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How to Set Up Basic Routing in Angular 2

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With the recent official release of Angular 2, it's a good time to get up to speed on some of the biggest changes. 

One thing that's changed a lot is the Angular 2 router, which was completely replaced in the lead-up to the final release. So in these two quick video tutorials from my course on Angular 2 Routing, I’ll show you how to create route configurations and how to use them in an app. You’ll learn about simple routes, redirecting, and wildcard routes. Then you'll see how to use a directive to configure your app component to display the routes. 

The videos follow on from previous lessons in the course, but you should be able to follow the techniques we use. You can find the source files for the whole project on GitHub

How to Create Routes in Angular 2

 

Why Use Routing?

It is possible to build a full app in Angular 2 without routing. So if we can do this, why do we need routing at all?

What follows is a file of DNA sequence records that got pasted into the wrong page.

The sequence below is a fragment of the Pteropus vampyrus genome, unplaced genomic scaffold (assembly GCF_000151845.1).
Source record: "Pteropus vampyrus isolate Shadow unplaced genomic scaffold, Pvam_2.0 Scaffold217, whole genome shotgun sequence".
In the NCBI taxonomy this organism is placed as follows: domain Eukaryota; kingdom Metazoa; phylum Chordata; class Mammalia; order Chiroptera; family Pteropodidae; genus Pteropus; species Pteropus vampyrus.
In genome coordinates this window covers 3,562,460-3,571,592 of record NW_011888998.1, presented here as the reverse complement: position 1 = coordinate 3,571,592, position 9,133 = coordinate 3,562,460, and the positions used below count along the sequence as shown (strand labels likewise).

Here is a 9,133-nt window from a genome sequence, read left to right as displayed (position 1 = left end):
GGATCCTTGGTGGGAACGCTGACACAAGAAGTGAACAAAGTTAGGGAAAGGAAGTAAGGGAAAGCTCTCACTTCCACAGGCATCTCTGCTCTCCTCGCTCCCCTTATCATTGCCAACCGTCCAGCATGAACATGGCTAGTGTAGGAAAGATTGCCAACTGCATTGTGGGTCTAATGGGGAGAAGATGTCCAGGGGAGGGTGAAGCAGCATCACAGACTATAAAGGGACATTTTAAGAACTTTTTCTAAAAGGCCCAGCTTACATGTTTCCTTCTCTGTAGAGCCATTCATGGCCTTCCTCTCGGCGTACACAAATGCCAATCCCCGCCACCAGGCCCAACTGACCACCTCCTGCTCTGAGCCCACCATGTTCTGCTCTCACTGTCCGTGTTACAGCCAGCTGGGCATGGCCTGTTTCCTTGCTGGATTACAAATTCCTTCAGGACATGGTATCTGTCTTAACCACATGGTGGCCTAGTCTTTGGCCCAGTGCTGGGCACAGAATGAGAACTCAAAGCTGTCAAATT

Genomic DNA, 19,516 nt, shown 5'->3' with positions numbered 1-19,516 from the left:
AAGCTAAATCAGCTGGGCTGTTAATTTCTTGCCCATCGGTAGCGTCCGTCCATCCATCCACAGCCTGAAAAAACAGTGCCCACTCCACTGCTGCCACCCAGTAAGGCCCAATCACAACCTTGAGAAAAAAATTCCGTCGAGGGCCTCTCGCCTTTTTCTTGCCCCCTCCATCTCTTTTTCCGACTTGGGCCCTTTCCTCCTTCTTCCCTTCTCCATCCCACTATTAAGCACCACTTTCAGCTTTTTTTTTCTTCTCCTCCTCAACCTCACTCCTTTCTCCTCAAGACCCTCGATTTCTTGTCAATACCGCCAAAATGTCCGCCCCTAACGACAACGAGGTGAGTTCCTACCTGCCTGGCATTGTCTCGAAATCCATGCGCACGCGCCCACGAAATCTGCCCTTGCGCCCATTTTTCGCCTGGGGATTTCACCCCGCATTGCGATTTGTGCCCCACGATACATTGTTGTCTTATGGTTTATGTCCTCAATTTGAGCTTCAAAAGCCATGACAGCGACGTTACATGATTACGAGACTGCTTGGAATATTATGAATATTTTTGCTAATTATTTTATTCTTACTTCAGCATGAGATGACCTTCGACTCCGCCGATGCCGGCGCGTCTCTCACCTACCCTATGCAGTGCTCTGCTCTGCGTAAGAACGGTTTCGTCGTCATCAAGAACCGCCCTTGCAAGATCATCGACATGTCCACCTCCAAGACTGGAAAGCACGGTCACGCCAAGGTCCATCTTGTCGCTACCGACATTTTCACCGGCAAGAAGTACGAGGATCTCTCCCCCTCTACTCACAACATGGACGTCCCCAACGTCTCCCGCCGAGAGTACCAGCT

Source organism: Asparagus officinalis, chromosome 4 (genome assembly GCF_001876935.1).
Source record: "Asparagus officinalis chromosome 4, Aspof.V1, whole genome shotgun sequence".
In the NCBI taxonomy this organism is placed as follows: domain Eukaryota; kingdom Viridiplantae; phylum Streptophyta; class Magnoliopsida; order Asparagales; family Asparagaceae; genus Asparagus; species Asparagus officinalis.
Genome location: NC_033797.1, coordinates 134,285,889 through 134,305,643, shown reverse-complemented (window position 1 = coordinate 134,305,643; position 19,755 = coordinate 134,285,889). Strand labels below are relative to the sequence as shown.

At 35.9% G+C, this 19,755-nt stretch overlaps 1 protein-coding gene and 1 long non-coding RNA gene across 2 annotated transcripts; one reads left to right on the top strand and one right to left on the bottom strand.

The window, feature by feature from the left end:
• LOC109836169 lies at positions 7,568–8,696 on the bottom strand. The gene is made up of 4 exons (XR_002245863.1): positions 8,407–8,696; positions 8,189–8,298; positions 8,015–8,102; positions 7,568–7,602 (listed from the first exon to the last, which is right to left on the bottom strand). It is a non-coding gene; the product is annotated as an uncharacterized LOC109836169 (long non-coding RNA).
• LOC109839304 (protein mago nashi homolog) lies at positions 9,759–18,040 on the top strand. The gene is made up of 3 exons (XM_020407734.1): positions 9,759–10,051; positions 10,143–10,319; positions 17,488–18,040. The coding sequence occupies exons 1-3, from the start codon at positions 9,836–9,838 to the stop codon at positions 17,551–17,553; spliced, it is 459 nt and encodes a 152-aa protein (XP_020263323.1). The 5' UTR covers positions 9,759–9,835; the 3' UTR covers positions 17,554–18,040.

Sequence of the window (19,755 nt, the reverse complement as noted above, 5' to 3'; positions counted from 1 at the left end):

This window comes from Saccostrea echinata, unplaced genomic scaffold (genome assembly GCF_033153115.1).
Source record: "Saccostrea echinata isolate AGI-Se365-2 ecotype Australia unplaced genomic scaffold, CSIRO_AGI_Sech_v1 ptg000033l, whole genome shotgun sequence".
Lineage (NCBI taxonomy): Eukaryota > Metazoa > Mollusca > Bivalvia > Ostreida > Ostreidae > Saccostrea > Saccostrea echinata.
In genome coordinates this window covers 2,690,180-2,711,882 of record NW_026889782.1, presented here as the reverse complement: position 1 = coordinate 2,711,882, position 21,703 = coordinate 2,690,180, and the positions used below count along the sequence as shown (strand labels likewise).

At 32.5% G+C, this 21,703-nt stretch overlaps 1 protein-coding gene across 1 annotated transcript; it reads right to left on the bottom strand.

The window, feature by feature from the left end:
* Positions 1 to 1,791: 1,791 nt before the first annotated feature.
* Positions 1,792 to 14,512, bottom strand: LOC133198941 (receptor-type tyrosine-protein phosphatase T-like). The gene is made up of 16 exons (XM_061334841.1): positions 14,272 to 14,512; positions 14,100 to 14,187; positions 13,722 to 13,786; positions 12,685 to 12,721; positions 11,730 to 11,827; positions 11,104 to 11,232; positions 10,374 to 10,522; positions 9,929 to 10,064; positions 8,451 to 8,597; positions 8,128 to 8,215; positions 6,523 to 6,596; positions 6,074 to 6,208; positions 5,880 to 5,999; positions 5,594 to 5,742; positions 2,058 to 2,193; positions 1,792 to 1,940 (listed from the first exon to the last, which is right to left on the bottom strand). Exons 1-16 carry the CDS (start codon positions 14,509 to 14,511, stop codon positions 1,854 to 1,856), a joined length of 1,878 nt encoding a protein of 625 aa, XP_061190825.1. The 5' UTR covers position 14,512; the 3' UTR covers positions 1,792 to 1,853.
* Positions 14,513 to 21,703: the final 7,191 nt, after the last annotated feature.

The main reason is that if we don't use routing, our app will depend solely on navigation through program control. We will have to switch out components based on user interaction such as when they click on something.

With routing, we will be able to navigate by switching URLs. All components will map to a route, allowing us to easily move around our app.  

How to Set Up Routing

First, in order to make routing work, we need to add a base href in the head of our index.html file. 

add a base href in the head of our indexhtml file

Previously, we would configure our routes inside of the component that hosts them. In this case, this would mean that we add our route configs to our app.component file. With the new router, it is suggested that we create our route configuration in a separate file. 

app.routes.ts

So let's create a file called app.routes.ts in the root of the app folder. 

The first thing we will add to this file are the imports.

First, grab provideRouter or RouterConfig from the Angular router. Then import the About, Error, and Home components from the pages folder. We need to import these so that we can route to these components. 

Add imports to approutests

The next thing we will do is add our route config to hold our routes:

Here we are using a const declaration. This is one of the ways we can declare a variable in TypeScript, and it represents a value that cannot be changed. In this case, we are using it to hold our RouterConfig

Now, the first thing we will add is a redirect. In a moment, we will add a wildcard route for our error page. This by itself will cause our app to start from the error page. The reason is that when our app starts, it doesn't have a route. Therefore we need to specify a component as the default route.